AP: My dad is doing great. He has had no recurrences. I was in Pittsburgh on my book tour and we rode bikes to the Pirates home opener. That’s about six miles and I could barely keep up with him. Yechen and I are in regular but sporadic touch he has moved to Xi’an and is going back and forth to Huashan, the holy mountain. Tom Davis and his girls are doing great in Montana. We met up in Pittsburgh for a Steelers game last December and I hope to bring my family out to visit him this summer. Woodie has left Beijing and is back in his hometown of Langfang, so the band is no longer playing, but we are all in touch.

I have not had a Chinese lesson in a year, but Jacob., my eldest, and I are going to resume this fall. I have forgotten a lot, but it’s not all gone.

Alan Paul is the author Big In China (Harper) a memoir about raising three American children in Beijing and forming Woodie Alan, an award-winning blues band with three Chinese musicians. Ivan Reitman’s Montecito Pictures has optioned the film rights. He also penned the “Panda Dad” blog essay on His book has been added to the exclusive ProActiveDads “Dad Books” list and is available for purchase at or any major bookstore. He recently posted a guest blog for ProActiveDads titled, “Embrace the Chaos: Keeping a Sense of Yourself”.

Embrace the Chaos: Keeping a Sense of Yourself

Alan PaulRaising children is a balancing act. The minute they are born they become the most important thing in your life. You are transformed – but you don’t disappear. Your own hopes, dreams, ambitions, desires don’t vanish into thin air and you will be a better parent if you manage to maintain your own individuality and follow your own passions while also nurturing theirs. Children will thrive with happy, fulfilled parents and they don’t need the pressure of carrying all your hopes and dreams.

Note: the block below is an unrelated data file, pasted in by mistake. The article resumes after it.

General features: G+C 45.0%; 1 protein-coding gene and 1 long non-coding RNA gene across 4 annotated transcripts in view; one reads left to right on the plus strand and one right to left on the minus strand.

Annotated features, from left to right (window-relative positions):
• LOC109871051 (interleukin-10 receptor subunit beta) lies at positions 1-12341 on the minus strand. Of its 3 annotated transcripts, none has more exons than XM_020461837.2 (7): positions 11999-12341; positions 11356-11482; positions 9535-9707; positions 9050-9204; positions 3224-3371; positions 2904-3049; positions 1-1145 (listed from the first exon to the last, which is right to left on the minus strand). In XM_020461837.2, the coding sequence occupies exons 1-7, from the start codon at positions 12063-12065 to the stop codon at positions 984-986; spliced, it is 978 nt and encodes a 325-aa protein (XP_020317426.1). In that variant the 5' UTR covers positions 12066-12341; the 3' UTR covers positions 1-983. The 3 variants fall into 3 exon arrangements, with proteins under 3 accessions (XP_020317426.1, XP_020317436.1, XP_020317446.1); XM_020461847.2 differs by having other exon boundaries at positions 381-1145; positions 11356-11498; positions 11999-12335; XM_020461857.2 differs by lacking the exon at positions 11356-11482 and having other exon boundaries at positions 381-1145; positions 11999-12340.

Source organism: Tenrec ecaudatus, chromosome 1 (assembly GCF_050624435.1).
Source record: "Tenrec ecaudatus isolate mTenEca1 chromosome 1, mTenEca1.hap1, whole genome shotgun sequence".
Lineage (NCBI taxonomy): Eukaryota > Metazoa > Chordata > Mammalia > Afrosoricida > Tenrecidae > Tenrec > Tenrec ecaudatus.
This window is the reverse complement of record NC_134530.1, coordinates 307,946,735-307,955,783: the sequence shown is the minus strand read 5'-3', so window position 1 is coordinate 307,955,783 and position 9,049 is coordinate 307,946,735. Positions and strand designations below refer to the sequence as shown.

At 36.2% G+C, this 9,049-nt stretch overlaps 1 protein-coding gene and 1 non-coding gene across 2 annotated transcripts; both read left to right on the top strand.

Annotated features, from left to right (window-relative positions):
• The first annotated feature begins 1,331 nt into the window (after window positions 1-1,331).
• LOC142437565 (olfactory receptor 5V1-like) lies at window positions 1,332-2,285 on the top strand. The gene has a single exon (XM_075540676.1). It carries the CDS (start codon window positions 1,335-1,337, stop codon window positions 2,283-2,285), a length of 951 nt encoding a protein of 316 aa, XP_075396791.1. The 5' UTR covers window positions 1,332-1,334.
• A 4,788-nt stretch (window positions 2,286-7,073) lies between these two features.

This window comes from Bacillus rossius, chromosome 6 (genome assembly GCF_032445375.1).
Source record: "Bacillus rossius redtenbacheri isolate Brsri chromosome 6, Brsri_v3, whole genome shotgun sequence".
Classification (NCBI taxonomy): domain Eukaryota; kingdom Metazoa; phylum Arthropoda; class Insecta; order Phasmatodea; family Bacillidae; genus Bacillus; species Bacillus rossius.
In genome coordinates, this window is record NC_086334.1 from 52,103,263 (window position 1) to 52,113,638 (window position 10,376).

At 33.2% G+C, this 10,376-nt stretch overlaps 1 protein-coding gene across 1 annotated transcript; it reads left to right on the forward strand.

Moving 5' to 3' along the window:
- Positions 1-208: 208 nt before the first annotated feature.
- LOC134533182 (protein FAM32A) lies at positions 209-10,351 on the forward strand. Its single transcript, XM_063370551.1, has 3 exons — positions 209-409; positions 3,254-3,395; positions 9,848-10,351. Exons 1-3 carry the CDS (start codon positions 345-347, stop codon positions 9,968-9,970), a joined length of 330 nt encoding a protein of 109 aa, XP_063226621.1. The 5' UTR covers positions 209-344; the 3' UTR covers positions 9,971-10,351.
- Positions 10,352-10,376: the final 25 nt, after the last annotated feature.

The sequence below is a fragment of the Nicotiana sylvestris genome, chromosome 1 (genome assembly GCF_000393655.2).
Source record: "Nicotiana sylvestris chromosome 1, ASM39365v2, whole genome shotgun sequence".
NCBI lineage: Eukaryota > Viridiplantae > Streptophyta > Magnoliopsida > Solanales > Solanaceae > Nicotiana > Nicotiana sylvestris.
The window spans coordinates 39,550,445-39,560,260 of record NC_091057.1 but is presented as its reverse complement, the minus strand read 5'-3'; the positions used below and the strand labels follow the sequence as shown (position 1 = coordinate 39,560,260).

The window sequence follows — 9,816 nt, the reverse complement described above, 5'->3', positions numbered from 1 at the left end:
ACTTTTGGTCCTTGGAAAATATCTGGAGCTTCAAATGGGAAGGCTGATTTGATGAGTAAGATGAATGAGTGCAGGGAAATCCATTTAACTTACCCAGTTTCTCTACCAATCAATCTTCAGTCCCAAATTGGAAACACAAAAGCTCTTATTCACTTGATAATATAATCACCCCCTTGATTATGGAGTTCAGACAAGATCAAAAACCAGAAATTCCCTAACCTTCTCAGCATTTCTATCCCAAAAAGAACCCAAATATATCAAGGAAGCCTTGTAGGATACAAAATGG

It is a bit easier to maintain the juggle now that my children are a little older -aged 7, 10 and 13- and are all in school full time. I’ve been asked time and again how I’ve managed to balance childcare duties with my own writing and music career. There is no simple answer beyond being fully committed to doing so, and having a wife who has always understood my need to keep writing and keep playing guitar – keep being myself.

I’m writing this post right now on a computer precariously perched on my lap, sitting in a park in a fold-up chair as my 7-year-old daughter practices soccer on a field in front of me. I’m struggling to finish because when her practice ends in 10 minutes, we’ll go home, where my sons are hopefully finishing up their homework, and I’ll make dinner for them all. After we eat, I’ll leave the kids with a sitter and rush across town to discuss my book, Big in China, at some friends’ book club. When I get home, hopefully my wife – herself exhausted from a long day at work – will still be awake, so we might have a glass of wine and some time to talk.